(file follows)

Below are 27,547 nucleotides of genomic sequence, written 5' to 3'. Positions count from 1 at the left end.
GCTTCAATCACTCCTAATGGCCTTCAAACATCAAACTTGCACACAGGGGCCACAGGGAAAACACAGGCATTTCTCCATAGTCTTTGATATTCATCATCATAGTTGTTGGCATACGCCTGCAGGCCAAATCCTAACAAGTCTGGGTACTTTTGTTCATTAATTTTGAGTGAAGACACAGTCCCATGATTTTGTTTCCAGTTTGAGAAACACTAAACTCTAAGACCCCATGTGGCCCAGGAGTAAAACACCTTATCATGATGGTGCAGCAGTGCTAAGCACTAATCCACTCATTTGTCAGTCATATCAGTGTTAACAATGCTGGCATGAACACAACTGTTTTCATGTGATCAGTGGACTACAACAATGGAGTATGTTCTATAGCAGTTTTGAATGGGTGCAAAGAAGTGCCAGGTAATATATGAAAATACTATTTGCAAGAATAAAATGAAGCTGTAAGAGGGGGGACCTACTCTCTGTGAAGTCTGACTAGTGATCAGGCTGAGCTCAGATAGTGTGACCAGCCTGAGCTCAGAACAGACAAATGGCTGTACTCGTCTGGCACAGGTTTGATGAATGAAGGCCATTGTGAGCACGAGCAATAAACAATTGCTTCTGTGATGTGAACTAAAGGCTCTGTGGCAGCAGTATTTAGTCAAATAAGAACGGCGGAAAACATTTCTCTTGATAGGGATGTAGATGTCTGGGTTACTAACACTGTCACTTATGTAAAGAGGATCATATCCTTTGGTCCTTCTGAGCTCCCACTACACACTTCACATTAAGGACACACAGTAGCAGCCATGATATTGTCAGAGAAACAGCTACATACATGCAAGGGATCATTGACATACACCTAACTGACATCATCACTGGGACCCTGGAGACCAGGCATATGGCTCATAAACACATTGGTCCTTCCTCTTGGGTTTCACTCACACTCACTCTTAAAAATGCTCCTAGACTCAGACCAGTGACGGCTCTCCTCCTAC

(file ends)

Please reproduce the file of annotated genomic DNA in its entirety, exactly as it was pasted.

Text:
Below are 27,547 nucleotides of genomic sequence, written 5' to 3'. Positions count from 1 at the left end.
GCTTCAATCACTCCTAATGGCCTTCAAACATCAAACTTGCACACAGGGGCCACAGGGAAAACACAGGCATTTCTCCATAGTCTTTGATATTCATCATCATAGTTGTTGGCATACGCCTGCAGGCCAAATCCTAACAAGTCTGGGTACTTTTGTTCATTAATTTTGAGTGAAGACACAGTCCCATGATTTTGTTTCCAGTTTGAGAAACACTAAACTCTAAGACCCCATGTGGCCCAGGAGTAAAACACCTTATCATGATGGTGCAGCAGTGCTAAGCACTAATCCACTCATTTGTCAGTCATATCAGTGTTAACAATGCTGGCATGAACACAACTGTTTTCATGTGATCAGTGGACTACAACAATGGAGTATGTTCTATAGCAGTTTTGAATGGGTGCAAAGAAGTGCCAGGTAATATATGAAAATACTATTTGCAAGAATAAAATGAAGCTGTAAGAGGGGGGACCTACTCTCTGTGAAGTCTGACTAGTGATCAGGCTGAGCTCAGATAGTGTGACCAGCCTGAGCTCAGAACAGACAAATGGCTGTACTCGTCTGGCACAGGTTTGATGAATGAAGGCCATTGTGAGCACGAGCAATAAACAATTGCTTCTGTGATGTGAACTAAAGGCTCTGTGGCAGCAGTATTTAGTCAAATAAGAACGGCGGAAAACATTTCTCTTGATAGGGATGTAGATGTCTGGGTTACTAACACTGTCACTTATGTAAAGAGGATCATATCCTTTGGTCCTTCTGAGCTCCCACTACACACTTCACATTAAGGACACACAGTAGCAGCCATGATATTGTCAGAGAAACAGCTACATACATGCAAGGGATCATTGACATACACCTAACTGACATCATCACTGGGACCCTGGAGACCAGGCATATGGCTCATAAACACATTGGTCCTTCCTCTTGGGTTTCACTCACACTCACTCTTAAAAATGCTCCTAGACTCAGACCAGTGACGGCTCTCCTCCTAC